Going on a pilgrimage

“Whan that Aprille, with hise shoures soote,
The droghte of March hath perced to the roote
And bathed every veyne in swich licour,
Of which vertu engendred is the flour;
Whan Zephirus eek with his swete breeth
Inspired hath in every holt and heeth
The tendre croppes, and the yonge sonne
Hath in the Ram his halfe cours yronne,
And smale foweles maken melodye,
That slepen al the nyght with open eye-
So priketh hem Nature in hir corages-
Thanne longen folk to goon on pilgrimages”

… as old Master Chaucer put it in the Prologue to the Canterbury Tales. And while it is May, and not Aprille, I will go and visit a shrine this afternoon, and with me a fair number of other people of the Guild of Our Lady of the Garden Enclosed. We will start with Mass in the parish church of St. Boniface in Wehe Den Hoorn and then will process to the shrine, which is also the hermitage of Brother Hugo. It’s a procession of only two kilometers and today it looks to be a slightly rainy one too. It’s a contrast to last year’s pilgrimage, of which you see photo above: it was a warm day, us acolytes wore cassocks and surplices and took turns carrying the cast iron processional cross on its three-meter pole. A rather top-heavy thing. Taking turns was a necessity.

Anyway, once at the shrine, we will celebrate Holy Hour with Adoration of the Blessed Sacrament. That will then be concluded with coffee and sandwiches. A simple yet devotional practice, I always find. This will be the fourth time I’m participating.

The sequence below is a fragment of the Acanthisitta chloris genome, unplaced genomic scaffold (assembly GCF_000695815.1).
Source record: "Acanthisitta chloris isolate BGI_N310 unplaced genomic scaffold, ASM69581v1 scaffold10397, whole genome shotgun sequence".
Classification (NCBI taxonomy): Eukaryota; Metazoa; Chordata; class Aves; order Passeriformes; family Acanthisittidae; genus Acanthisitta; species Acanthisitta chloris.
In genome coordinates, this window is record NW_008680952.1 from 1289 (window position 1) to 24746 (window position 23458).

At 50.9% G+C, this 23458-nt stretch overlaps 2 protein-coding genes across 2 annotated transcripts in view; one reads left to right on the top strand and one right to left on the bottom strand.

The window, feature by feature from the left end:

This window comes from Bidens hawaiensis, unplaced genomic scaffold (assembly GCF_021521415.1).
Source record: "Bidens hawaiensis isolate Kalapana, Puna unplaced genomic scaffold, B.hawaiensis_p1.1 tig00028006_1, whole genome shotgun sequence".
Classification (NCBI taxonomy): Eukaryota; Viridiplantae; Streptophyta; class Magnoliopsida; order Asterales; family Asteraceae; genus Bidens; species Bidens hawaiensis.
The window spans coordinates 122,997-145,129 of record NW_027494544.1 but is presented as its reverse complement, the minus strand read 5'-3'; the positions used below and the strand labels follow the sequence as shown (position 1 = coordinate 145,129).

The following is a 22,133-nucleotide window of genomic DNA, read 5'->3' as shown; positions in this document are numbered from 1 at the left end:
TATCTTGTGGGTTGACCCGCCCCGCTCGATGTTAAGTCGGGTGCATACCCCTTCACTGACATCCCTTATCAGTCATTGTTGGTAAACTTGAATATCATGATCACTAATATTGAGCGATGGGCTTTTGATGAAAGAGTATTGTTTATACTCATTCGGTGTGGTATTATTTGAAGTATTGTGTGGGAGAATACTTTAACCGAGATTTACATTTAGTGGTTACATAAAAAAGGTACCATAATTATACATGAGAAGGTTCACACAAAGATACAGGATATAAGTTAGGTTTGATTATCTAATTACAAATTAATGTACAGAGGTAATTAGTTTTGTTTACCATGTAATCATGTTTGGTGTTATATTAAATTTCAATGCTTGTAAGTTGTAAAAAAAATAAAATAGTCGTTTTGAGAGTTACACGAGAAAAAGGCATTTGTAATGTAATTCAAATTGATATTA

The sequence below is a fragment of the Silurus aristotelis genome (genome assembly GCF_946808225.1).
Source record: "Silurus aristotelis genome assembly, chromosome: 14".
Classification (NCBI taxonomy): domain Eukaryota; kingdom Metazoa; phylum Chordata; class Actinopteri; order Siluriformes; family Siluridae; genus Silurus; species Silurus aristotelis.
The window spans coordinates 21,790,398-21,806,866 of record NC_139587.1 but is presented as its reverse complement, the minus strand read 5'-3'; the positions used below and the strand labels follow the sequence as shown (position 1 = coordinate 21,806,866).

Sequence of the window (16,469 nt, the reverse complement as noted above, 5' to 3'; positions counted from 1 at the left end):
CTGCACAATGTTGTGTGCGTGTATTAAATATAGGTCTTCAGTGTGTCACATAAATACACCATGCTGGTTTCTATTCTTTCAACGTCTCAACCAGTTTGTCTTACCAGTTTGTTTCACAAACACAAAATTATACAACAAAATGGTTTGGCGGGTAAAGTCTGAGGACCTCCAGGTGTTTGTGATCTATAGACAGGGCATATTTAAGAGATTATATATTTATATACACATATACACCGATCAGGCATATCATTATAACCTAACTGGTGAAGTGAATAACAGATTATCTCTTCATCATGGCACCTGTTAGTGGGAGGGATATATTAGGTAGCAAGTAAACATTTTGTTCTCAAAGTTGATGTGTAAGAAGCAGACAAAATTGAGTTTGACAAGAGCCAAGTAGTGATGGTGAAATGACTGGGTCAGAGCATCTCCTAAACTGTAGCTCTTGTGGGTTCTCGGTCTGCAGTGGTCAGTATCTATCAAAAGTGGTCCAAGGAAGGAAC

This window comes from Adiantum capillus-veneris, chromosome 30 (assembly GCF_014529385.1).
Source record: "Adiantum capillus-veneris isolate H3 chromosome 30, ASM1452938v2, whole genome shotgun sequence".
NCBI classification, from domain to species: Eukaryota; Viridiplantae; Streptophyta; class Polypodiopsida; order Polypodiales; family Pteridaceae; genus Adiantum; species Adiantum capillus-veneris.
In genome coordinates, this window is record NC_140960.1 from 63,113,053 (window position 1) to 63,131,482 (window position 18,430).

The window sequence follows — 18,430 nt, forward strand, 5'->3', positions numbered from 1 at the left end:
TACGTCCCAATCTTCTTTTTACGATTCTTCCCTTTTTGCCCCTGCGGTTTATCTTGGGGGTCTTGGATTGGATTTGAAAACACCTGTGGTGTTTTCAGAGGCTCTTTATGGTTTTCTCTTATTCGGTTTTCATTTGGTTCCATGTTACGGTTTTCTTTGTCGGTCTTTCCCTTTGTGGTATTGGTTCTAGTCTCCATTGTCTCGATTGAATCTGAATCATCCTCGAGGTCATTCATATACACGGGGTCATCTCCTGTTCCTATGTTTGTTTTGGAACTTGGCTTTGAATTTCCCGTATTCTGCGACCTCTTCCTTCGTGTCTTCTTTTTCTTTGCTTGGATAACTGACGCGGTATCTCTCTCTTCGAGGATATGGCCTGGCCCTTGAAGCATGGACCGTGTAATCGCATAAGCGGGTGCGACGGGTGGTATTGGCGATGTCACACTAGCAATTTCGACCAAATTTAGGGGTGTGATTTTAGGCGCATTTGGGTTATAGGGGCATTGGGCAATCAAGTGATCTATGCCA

What is the Guild of Our Lady of the Garden Enclosed? Quoting from the new website, linked above:

“The Guild […] is a so-called devotional guild [, …] a company of faithful who share a certain preference for a specific saint or a certain aspect of the faith. In the case of the guild of Warfhuizen [the village where the shrine is located] they are Catholics who are especially touched by Mary, the mother of Jesus. [They]  specifically venerate her as Mother of Sorrows. They are touched by Mary’s sorrow as she experienced the suffering and death of her Son.

“The guild was established following the development of pilgrimages to Warfhuizen, [which] started spontaneously in 2003.

“[…] the guild is primarily a community of prayer. We strongly believe in its power and daily pray for the wellbeing of the Church and the world. There is a special guild prayer that many of us pray daily, but it is also possible to do so in our own words, or in silence. The guild does require that we always specifically pray for our own diocese and bishop.”

It sounds very pious and serious, and it is, but at the same time it is not. It’s hard to characterise the guild and its members, but the aforementioned website calls it “familiar, informal”, and that’s true. Case in point: I’m meeting with about a dozen guild members who are first and foremost friends. The atmosphere is perhaps best characterised by the familiarity between friends and their familiarity with the Blessed Virgin and so also Christ.

“Mother of Sorrow, thou knowest what sadness is. Pray for us to your Son Jesus: for faith for those who do not believe. For comfort and relief of those who are ill, and, if it is God’s will, healing. For trust and peace for those who are afraid or lonely. For passionate faithful, for holy priests and religious. That God may keep the Church from any danger and bless our diocese. Mary, Garden Enclosed, pray for us.”